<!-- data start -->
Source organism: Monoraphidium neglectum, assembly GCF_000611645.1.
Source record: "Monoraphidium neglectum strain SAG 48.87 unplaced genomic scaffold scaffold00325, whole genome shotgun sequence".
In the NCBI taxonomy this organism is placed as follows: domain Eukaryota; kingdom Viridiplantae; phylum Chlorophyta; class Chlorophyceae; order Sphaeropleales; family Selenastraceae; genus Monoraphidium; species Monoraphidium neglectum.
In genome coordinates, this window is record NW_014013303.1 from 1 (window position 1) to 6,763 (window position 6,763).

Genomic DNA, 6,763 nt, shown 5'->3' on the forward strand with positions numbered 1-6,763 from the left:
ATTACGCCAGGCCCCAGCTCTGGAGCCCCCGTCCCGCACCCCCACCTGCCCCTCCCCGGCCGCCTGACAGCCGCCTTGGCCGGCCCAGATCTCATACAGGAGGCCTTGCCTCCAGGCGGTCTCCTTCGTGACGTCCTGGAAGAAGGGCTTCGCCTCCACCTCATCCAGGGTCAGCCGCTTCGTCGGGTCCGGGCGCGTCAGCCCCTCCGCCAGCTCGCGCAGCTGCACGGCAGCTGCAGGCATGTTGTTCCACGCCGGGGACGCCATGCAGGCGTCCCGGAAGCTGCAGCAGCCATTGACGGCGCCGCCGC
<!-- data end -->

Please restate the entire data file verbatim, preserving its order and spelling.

Source organism: Monoraphidium neglectum, assembly GCF_000611645.1.
Source record: "Monoraphidium neglectum strain SAG 48.87 unplaced genomic scaffold scaffold00325, whole genome shotgun sequence".
In the NCBI taxonomy this organism is placed as follows: domain Eukaryota; kingdom Viridiplantae; phylum Chlorophyta; class Chlorophyceae; order Sphaeropleales; family Selenastraceae; genus Monoraphidium; species Monoraphidium neglectum.
In genome coordinates, this window is record NW_014013303.1 from 1 (window position 1) to 6,763 (window position 6,763).

Genomic DNA, 6,763 nt, shown 5'->3' on the forward strand with positions numbered 1-6,763 from the left:
ATTACGCCAGGCCCCAGCTCTGGAGCCCCCGTCCCGCACCCCCACCTGCCCCTCCCCGGCCGCCTGACAGCCGCCTTGGCCGGCCCAGATCTCATACAGGAGGCCTTGCCTCCAGGCGGTCTCCTTCGTGACGTCCTGGAAGAAGGGCTTCGCCTCCACCTCATCCAGGGTCAGCCGCTTCGTCGGGTCCGGGCGCGTCAGCCCCTCCGCCAGCTCGCGCAGCTGCACGGCAGCTGCAGGCATGTTGTTCCACGCCGGGGACGCCATGCAGGCGTCCCGGAAGCTGCAGCAGCCATTGACGGCGCCGCCGC